British duo Kinobe became the quintessential downtempo group with the 2000 release of their Engelbert Humperdinck-sampling single "Slip Into Something More Comfortable," which became a wine-bar staple and was licensed for innumerable compilations, soundtracks, and TV commercials. Despite lineup changes, the group endured, releasing several albums in a similar vein over the next two decades.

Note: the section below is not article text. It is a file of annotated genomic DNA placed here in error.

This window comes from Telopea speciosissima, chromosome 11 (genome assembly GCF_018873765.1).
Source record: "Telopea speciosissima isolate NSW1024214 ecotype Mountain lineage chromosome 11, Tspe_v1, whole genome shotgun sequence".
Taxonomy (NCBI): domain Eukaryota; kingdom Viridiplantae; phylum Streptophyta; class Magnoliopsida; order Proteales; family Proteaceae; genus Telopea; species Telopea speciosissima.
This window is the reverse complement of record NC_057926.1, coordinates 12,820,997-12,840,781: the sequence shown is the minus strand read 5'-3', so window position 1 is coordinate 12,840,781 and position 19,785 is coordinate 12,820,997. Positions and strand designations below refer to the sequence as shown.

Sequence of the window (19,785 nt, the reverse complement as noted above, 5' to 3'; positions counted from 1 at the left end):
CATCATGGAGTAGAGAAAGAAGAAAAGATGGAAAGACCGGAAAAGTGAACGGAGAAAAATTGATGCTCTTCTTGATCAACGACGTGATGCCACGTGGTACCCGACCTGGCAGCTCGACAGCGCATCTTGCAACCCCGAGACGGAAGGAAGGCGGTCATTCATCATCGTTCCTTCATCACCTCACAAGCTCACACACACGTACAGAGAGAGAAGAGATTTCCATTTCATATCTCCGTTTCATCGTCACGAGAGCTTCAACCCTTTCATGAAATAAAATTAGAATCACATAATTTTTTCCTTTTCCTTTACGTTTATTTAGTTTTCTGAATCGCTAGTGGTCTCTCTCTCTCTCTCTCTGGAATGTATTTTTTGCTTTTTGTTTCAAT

Kinobe was formed in west London in 1998 by childhood friends Julius Waters and Mark "Blackie" Blackburn. They formed a duo together after Waters' return from Perth, Australia, where he had spent the greater part of his teens. Both multi-instrumentalists with a plethora of retro influences including soul, funk, blues, jazz, and R&B, they quickly began making music together. With a minimal setup of synth, computer, and sampler, within a few months they had recorded enough material for an album and proceeded to shop it around record labels, who were looking to sign the next big name in chilled-out electronic music following the success of acts like Moby, Kruder & Dorfmeister, Fila Brazillia, and Thievery Corporation. Snapped up by Jive, they released their debut album, Soundphiles, in 2000, its sales buoyed by the enormous success of the ubiquitous single "Slip Into Something More Comfortable," which sampled '60s crooner Engelbert Humperdinck's "From Here to Eternity." Subsequent albums Versebridgechorus? (2001) and Wide Open (2004) saw the duo incorporating more live instrumentation and guest vocalists, while sticking with their core musical template: smooth, soulful, yet danceable tracks with huge singalong hooks, liberally loaded with retro-R&B samples. Following the release of Wide Open, Blackburn left the band and was replaced by Dave Pemberton, who appeared on only one Kinobe album, 2009's self-released, digital-only Choose Your Own Adventure. Following a lengthy hiatus, the group returned in 2017 with a pair of EPs, Firebird and Thought It Was You, with Chuck Norman replacing Pemberton. The group's fifth album, The Golden Age, arrived in 2018 on New State. ~ John D. Buchanan